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    SitePoint Wizard jag5311's Avatar
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    Creating a smooth gradient fade

    You guys know how when you take a vector shape and apply a fading gradient to it, how sometimes it isn't SMOOTH. you can see the lines separating the different colors as it fades. There was a tutorial that I read somewhere that talked about how to make it smooth. I thought it dealt with taking your gradiented shape with a fade, then placing another shape (same size) on top, and then changing the opacity and it would smooth over, but I can't seem to get it right.

    Thanks
    Bryan

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    SitePoint Wizard aaron.martone's Avatar
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    Wow.

    Gradient Fades are very easy. You don't state what program you use, but I use both PSP8 and Flash MX. If you're using a GFX editor, the "banding" or "stair-stepping" effect you're seeing (distinct color differences rather than a smooth fade) may be due to the fact that you either save or work in limited color depths.

    If you save an image as a GIF, it can only hold 254 shades of a color, plus a full color and no color (black). So if you have a photo, full color, and then use a 256 shade fade and save it as GIF, it's going to band the fade to get the colors down to the 256 limit.

    If you save as JPEG, it uses a 1-100 compression (progressive and standard), the lower the better quality but the larger the filesize; the larger, the poorer the quality image but smaller file size.

    Give us a lil more info on what you're using and we'll see if we can help out.

  3. #3
    gingham dress, army boots... silver trophy redux's Avatar
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    banding can also happen if you're fading over two colour that are so close to each other, and the fade area is so spread out, that there's actually not enough colours in between to smoothly fade...
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    SitePoint Wizard jag5311's Avatar
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    I can use either Photoshop or Fireworks MX. I am trying to do this, more to teach myself, with a standard rectangle with one side of a linear gradient of WHITE and the other side with a color of ORANGE. I do it under 100 pixels per square inch. I am also using RGB mode. Banding is exactly what I am talking about. I would like to be able to get it to just FLOW from one to the next. I hope that helps. Like I said earlier, I know there is a tutorial on the internet or on sitepoint that deals with exactly what I am talking about, using a second layer with "something" on it that can aid in the smoothing factor.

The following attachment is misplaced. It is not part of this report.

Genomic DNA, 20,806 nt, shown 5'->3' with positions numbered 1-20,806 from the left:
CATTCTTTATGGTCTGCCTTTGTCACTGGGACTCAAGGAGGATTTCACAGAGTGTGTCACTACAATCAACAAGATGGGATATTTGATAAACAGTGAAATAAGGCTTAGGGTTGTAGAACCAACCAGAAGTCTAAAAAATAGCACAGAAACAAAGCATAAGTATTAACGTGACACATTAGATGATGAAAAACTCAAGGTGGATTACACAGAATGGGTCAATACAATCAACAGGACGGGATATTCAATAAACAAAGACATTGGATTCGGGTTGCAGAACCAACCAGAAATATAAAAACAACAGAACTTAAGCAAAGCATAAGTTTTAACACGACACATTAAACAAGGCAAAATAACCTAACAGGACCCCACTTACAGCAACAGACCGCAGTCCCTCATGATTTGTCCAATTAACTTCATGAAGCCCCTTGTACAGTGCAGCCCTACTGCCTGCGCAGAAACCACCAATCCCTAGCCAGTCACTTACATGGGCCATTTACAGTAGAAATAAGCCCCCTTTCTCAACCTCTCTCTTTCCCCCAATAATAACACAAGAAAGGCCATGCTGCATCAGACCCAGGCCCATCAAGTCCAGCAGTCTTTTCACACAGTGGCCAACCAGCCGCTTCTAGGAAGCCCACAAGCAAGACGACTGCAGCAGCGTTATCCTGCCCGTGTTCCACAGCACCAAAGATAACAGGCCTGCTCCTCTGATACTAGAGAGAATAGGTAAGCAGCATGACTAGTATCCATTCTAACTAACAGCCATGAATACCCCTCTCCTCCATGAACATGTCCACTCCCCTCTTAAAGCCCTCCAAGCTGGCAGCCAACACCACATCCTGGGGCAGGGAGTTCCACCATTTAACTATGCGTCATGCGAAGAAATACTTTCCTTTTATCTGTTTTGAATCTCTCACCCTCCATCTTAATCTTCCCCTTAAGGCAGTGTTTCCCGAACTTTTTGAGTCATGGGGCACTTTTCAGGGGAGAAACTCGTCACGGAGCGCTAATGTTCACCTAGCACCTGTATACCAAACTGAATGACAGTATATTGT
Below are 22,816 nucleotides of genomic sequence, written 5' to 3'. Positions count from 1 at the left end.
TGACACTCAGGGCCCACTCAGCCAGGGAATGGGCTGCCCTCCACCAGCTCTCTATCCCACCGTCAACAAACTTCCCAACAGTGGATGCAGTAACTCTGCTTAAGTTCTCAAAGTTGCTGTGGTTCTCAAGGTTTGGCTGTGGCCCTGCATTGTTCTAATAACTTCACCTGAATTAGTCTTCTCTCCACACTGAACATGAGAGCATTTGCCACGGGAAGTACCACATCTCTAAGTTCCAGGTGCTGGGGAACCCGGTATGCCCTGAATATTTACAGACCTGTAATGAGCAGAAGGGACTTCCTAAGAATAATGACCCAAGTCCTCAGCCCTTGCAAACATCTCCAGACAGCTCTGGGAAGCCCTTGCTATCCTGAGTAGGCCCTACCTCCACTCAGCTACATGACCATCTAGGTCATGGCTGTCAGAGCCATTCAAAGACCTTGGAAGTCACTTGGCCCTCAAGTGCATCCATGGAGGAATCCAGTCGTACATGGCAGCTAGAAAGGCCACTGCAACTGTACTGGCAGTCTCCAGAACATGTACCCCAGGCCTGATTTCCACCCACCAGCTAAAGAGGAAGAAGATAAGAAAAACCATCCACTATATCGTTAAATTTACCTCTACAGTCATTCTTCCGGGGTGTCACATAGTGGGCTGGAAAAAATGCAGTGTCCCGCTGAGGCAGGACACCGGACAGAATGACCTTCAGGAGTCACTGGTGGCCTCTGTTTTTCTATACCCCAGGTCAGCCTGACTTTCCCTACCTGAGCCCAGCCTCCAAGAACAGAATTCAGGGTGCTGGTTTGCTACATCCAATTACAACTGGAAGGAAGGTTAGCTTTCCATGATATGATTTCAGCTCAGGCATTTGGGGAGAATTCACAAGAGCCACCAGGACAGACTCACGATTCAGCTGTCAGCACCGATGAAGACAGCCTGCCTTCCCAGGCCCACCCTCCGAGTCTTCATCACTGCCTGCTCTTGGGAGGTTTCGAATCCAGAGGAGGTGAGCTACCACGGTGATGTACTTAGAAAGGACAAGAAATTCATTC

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    Yugo full of anvils bronze trophy hillsy's Avatar
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    I used to get banding when saving a gradient as GIF due to limited colour depth. Unfortunately JPEG was not enirely suitable either due to the noise it creates around text etc.

    In the end I used PNG which worked very nicely.

    I never had any need to use "something" in a second layer. Just set up a gradient fill and whacked it in there (using PSP7, btw)
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    SitePoint Wizard jag5311's Avatar
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    Unfortuntely, the banding happens WHEN i apply the gradient, not when saving. I can distinctly see the band lines during real time. So I don't know if there is a setting in Fireworks that needs to be altered, or what

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    SitePoint Addict theGuest's Avatar
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    I gonna say that it's your monitor's display setting.
    I used to get a lot of emails asking about this problem.

    If your gCard is capable of it, go into your Desktop Settings/Display panel and change the colour depth from 16bit to 32bit.

    If you're unsure, and are using a PC, right-click the Desktop, choose Properties, then Settings. If there's an option for 32bit in the dropdown menu, you can select it.

    CAUTION: If your system is somewhat older... then before going ahead with this setting change, you'd do well to make sure your specific graphics card and monitor are new enough to handle this pixel depth. Read their manuals or check on the Websites of the companies that made it. All newer cards and monitors can handle this setting safely.

    Voila!
    No more banding. [img]images/smilies/smile.gif[/img]

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    SitePoint Wizard jag5311's Avatar